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MOE keeps firm on One Standard, Multiple Textbooks policy

MOE keeps firm on One Standard, Multiple Textbooks policy
After the MOE implemented the "One Standard, Multiple Textbooks" policy, within its educational reform, students are no longer to learn in a boring, stale way, such as memorizing their textbooks word by word.

The MOE hopes to reach a kind of ideal learning situation where teachers do not teach completely based on the textbooks, but in creative ways that encourage students to engage in discussions. For example, elementary school students can study geography and culture by doing field surveys instead of memorizing facts about historical dynasties just to pass exams.

Scholars against One Standard, One Textbook policy

Yeh Gao-hua, a doctorial student in geography at NTU, wrote an Op-Ed article in which he discussed the One Standard, Multiple Textbooks policy from an economic angle.

Teachers and students are the users of the textbooks, he said, and teachers enjoy the right to choose the textbooks. This forces the book publishers to consider teachers' suggestions and respond to them.

In this way, textbook contents improve every year unlike in the past when the National Institute for Compilation and Translation monopolized the market and it would take ten years to revise textbook contents.

Teachers say One Standard, One Textbook can't solve the problems

"People tend to be lazy," said Lee Jing-Fong, a teacher of Junghe Junior High School in Taipei County, "so a flexible teaching system is necessary to allow teachers to choose their own teaching material and diversify their teaching every year."

Despite the content similarity among the textbooks, each version has a uniqueness that allows teachers to bring their skills into full play.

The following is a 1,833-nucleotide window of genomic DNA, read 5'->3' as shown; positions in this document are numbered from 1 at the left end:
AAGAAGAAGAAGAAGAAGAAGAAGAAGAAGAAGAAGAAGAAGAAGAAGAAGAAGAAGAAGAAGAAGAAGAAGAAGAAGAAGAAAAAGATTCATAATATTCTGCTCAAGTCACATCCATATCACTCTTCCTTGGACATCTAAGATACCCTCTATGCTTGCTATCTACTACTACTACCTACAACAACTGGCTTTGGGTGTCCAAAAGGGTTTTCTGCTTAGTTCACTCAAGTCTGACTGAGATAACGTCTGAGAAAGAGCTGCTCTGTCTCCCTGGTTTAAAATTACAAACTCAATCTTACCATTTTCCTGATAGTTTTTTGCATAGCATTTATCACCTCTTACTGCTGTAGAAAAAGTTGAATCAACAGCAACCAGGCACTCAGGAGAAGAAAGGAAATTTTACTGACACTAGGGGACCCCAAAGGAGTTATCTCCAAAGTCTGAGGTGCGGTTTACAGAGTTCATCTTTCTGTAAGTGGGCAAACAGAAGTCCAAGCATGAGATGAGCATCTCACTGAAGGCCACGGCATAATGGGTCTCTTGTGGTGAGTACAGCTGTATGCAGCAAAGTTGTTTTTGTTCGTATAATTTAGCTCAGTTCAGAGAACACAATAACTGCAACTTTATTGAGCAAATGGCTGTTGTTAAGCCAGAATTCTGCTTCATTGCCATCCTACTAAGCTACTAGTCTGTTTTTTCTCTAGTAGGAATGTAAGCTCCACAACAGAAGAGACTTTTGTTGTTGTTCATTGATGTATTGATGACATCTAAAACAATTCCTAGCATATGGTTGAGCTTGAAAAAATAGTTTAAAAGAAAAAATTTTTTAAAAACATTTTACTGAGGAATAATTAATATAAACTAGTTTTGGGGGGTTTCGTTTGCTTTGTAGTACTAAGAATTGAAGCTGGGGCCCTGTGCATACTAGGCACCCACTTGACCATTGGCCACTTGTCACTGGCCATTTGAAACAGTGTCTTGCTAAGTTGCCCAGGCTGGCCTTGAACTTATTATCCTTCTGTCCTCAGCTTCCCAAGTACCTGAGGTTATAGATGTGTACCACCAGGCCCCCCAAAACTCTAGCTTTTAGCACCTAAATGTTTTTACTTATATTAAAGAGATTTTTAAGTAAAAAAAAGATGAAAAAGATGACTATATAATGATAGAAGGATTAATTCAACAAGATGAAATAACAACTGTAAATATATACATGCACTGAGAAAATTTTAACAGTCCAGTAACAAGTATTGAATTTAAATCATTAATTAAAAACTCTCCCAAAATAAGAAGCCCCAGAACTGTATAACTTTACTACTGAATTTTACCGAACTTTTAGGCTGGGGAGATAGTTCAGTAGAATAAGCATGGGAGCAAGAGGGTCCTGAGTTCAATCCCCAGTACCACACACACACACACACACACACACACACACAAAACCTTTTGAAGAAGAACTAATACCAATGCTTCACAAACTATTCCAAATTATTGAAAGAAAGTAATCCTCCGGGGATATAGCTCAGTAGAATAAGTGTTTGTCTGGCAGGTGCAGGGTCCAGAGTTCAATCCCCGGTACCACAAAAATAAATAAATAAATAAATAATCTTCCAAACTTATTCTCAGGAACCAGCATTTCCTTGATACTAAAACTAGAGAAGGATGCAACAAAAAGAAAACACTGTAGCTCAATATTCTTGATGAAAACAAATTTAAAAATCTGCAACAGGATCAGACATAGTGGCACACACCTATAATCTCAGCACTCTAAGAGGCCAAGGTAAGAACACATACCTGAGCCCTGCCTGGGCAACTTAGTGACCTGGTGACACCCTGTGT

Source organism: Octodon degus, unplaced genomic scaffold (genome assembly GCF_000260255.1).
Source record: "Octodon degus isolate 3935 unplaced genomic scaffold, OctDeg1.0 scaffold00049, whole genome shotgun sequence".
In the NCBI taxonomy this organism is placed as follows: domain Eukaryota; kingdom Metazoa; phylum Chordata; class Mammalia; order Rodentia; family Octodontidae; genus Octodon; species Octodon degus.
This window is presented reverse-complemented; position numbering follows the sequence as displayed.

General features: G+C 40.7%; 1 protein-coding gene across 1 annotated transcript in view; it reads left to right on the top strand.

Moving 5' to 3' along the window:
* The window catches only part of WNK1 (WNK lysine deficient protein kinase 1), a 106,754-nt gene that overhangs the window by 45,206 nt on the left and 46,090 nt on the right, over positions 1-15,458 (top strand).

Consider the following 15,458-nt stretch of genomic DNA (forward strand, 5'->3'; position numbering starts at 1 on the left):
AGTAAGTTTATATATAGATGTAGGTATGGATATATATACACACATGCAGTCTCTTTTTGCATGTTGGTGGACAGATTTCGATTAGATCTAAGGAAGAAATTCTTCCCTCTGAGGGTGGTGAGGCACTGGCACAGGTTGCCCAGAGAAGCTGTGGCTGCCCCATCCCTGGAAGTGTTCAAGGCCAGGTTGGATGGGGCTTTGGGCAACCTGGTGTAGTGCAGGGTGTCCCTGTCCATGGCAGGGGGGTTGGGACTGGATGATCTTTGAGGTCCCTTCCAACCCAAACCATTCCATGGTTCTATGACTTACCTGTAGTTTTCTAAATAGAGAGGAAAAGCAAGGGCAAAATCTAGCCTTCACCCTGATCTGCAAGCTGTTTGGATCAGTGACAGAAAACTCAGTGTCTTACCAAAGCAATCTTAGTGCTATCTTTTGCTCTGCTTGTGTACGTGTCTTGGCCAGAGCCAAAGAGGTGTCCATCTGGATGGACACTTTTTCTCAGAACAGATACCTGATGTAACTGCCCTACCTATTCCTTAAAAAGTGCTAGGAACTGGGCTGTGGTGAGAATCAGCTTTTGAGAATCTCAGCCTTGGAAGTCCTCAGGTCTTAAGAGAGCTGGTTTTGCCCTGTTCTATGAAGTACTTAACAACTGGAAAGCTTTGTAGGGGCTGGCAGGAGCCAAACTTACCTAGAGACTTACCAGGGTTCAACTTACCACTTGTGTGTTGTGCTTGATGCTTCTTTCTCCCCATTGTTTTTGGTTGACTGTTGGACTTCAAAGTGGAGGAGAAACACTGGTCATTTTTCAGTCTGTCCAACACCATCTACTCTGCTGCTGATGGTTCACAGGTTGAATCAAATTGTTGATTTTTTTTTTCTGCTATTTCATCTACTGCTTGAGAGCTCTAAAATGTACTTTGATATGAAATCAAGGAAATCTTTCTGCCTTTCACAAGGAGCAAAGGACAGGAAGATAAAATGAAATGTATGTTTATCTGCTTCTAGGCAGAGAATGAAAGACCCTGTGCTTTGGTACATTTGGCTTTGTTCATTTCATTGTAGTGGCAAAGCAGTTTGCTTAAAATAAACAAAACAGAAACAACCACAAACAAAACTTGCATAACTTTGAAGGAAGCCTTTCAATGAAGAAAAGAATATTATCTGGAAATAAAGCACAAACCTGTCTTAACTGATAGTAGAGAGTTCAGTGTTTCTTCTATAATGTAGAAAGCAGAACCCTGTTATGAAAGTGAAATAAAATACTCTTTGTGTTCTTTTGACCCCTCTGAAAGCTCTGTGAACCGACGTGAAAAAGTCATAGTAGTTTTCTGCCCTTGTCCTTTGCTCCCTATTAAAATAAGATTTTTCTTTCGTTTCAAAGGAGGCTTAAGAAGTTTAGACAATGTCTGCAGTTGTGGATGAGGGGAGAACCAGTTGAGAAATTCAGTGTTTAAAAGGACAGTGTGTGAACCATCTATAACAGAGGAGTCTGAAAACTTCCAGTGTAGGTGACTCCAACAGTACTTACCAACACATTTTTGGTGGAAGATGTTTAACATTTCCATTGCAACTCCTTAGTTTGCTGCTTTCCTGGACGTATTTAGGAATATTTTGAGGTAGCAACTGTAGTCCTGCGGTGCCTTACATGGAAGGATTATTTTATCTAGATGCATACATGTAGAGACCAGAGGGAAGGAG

"Moreover, if Departments of Education around the island were to have their own versions of textbooks, it is hard to prevent the application of teaching materials from the political manipulation of county magistrates and city mayors during election time every four years; that would exert an appalling influence on long-term education," said Lee.

Parents want diversification

"Our nine-year compulsory education faced much resistance during its trial run, and until today, some teachers do not accept it," said Lin Wen-Hu, the director of the Parents Education Association in Taipei City.

"Doing away with the spirit of diversification so essential to this nine-year compulsory education system, would mean a retrogressed Taiwan education," he said.

Despite voices of opposition, the seeds of education reform have been spread and its fruits can soon be harvested, signaling a point of no return to the traditional system of the Joint College Entrance Examinations.

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